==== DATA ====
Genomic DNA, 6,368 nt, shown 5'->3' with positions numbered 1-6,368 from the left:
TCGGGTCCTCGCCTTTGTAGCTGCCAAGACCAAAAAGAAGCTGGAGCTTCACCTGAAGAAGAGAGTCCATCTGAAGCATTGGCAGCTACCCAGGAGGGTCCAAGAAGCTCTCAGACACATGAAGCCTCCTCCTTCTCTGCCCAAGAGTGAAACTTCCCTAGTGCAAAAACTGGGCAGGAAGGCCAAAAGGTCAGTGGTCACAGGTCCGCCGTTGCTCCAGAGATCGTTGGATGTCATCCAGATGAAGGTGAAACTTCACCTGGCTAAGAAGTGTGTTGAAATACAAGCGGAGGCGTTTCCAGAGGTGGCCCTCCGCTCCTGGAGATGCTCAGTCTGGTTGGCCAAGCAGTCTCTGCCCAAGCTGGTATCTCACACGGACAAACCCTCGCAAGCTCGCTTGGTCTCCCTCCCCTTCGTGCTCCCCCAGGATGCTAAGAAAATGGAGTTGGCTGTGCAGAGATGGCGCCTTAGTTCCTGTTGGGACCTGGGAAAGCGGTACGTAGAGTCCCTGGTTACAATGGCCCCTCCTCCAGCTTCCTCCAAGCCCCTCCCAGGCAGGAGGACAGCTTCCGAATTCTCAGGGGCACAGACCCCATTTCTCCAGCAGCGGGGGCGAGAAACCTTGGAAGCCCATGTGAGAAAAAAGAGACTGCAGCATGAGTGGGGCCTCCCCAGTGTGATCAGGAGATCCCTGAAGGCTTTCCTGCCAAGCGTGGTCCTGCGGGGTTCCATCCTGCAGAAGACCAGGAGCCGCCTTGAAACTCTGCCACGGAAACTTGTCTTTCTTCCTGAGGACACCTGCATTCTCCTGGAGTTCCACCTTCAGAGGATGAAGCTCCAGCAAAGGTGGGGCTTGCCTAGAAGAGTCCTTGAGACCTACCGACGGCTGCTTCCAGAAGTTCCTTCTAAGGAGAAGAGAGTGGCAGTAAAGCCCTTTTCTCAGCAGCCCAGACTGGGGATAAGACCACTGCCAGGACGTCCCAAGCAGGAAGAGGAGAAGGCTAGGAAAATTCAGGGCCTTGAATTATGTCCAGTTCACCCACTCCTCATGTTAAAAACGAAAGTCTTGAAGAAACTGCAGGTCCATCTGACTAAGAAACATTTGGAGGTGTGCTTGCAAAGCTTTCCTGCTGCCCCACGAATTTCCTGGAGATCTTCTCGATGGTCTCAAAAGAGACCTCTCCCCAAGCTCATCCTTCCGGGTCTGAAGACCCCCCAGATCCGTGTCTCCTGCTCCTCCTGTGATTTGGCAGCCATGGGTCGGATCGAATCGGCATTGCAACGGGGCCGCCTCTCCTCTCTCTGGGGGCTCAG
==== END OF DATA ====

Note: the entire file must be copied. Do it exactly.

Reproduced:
Genomic DNA, 6,368 nt, shown 5'->3' with positions numbered 1-6,368 from the left:
TCGGGTCCTCGCCTTTGTAGCTGCCAAGACCAAAAAGAAGCTGGAGCTTCACCTGAAGAAGAGAGTCCATCTGAAGCATTGGCAGCTACCCAGGAGGGTCCAAGAAGCTCTCAGACACATGAAGCCTCCTCCTTCTCTGCCCAAGAGTGAAACTTCCCTAGTGCAAAAACTGGGCAGGAAGGCCAAAAGGTCAGTGGTCACAGGTCCGCCGTTGCTCCAGAGATCGTTGGATGTCATCCAGATGAAGGTGAAACTTCACCTGGCTAAGAAGTGTGTTGAAATACAAGCGGAGGCGTTTCCAGAGGTGGCCCTCCGCTCCTGGAGATGCTCAGTCTGGTTGGCCAAGCAGTCTCTGCCCAAGCTGGTATCTCACACGGACAAACCCTCGCAAGCTCGCTTGGTCTCCCTCCCCTTCGTGCTCCCCCAGGATGCTAAGAAAATGGAGTTGGCTGTGCAGAGATGGCGCCTTAGTTCCTGTTGGGACCTGGGAAAGCGGTACGTAGAGTCCCTGGTTACAATGGCCCCTCCTCCAGCTTCCTCCAAGCCCCTCCCAGGCAGGAGGACAGCTTCCGAATTCTCAGGGGCACAGACCCCATTTCTCCAGCAGCGGGGGCGAGAAACCTTGGAAGCCCATGTGAGAAAAAAGAGACTGCAGCATGAGTGGGGCCTCCCCAGTGTGATCAGGAGATCCCTGAAGGCTTTCCTGCCAAGCGTGGTCCTGCGGGGTTCCATCCTGCAGAAGACCAGGAGCCGCCTTGAAACTCTGCCACGGAAACTTGTCTTTCTTCCTGAGGACACCTGCATTCTCCTGGAGTTCCACCTTCAGAGGATGAAGCTCCAGCAAAGGTGGGGCTTGCCTAGAAGAGTCCTTGAGACCTACCGACGGCTGCTTCCAGAAGTTCCTTCTAAGGAGAAGAGAGTGGCAGTAAAGCCCTTTTCTCAGCAGCCCAGACTGGGGATAAGACCACTGCCAGGACGTCCCAAGCAGGAAGAGGAGAAGGCTAGGAAAATTCAGGGCCTTGAATTATGTCCAGTTCACCCACTCCTCATGTTAAAAACGAAAGTCTTGAAGAAACTGCAGGTCCATCTGACTAAGAAACATTTGGAGGTGTGCTTGCAAAGCTTTCCTGCTGCCCCACGAATTTCCTGGAGATCTTCTCGATGGTCTCAAAAGAGACCTCTCCCCAAGCTCATCCTTCCGGGTCTGAAGACCCCCCAGATCCGTGTCTCCTGCTCCTCCTGTGATTTGGCAGCCATGGGTCGGATCGAATCGGCATTGCAACGGGGCCGCCTCTCCTCTCTCTGGGGGCTCAG